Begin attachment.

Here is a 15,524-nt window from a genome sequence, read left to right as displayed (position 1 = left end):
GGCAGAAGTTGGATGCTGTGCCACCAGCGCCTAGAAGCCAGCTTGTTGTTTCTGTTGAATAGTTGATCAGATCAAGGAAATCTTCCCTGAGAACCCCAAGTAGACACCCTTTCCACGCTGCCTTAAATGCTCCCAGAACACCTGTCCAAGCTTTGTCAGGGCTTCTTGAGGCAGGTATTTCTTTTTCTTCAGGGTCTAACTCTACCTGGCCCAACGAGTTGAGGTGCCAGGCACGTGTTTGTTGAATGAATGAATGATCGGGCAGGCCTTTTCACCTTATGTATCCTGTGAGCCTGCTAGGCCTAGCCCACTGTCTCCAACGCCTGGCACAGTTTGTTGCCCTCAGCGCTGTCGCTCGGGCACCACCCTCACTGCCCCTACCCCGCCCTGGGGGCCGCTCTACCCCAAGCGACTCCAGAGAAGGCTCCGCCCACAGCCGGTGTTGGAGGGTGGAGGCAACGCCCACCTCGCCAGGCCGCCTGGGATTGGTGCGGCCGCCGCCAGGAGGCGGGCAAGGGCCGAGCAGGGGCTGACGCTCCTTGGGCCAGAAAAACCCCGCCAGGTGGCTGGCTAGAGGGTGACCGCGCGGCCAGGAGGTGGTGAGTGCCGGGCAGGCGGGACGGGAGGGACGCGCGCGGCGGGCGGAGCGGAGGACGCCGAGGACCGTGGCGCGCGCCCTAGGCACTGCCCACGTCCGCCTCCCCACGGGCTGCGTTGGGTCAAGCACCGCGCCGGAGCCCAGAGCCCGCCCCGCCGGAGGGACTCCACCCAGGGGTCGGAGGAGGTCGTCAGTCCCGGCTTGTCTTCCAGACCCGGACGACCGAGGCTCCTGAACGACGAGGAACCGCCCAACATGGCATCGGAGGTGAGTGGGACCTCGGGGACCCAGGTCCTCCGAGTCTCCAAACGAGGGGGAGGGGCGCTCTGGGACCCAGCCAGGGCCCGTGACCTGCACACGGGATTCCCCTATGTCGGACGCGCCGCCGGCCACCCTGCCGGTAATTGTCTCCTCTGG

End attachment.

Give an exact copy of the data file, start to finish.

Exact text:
Here is a 15,524-nt window from a genome sequence, read left to right as displayed (position 1 = left end):
GGCAGAAGTTGGATGCTGTGCCACCAGCGCCTAGAAGCCAGCTTGTTGTTTCTGTTGAATAGTTGATCAGATCAAGGAAATCTTCCCTGAGAACCCCAAGTAGACACCCTTTCCACGCTGCCTTAAATGCTCCCAGAACACCTGTCCAAGCTTTGTCAGGGCTTCTTGAGGCAGGTATTTCTTTTTCTTCAGGGTCTAACTCTACCTGGCCCAACGAGTTGAGGTGCCAGGCACGTGTTTGTTGAATGAATGAATGATCGGGCAGGCCTTTTCACCTTATGTATCCTGTGAGCCTGCTAGGCCTAGCCCACTGTCTCCAACGCCTGGCACAGTTTGTTGCCCTCAGCGCTGTCGCTCGGGCACCACCCTCACTGCCCCTACCCCGCCCTGGGGGCCGCTCTACCCCAAGCGACTCCAGAGAAGGCTCCGCCCACAGCCGGTGTTGGAGGGTGGAGGCAACGCCCACCTCGCCAGGCCGCCTGGGATTGGTGCGGCCGCCGCCAGGAGGCGGGCAAGGGCCGAGCAGGGGCTGACGCTCCTTGGGCCAGAAAAACCCCGCCAGGTGGCTGGCTAGAGGGTGACCGCGCGGCCAGGAGGTGGTGAGTGCCGGGCAGGCGGGACGGGAGGGACGCGCGCGGCGGGCGGAGCGGAGGACGCCGAGGACCGTGGCGCGCGCCCTAGGCACTGCCCACGTCCGCCTCCCCACGGGCTGCGTTGGGTCAAGCACCGCGCCGGAGCCCAGAGCCCGCCCCGCCGGAGGGACTCCACCCAGGGGTCGGAGGAGGTCGTCAGTCCCGGCTTGTCTTCCAGACCCGGACGACCGAGGCTCCTGAACGACGAGGAACCGCCCAACATGGCATCGGAGGTGAGTGGGACCTCGGGGACCCAGGTCCTCCGAGTCTCCAAACGAGGGGGAGGGGCGCTCTGGGACCCAGCCAGGGCCCGTGACCTGCACACGGGATTCCCCTATGTCGGACGCGCCGCCGGCCACCCTGCCGGTAATTGTCTCCTCTGG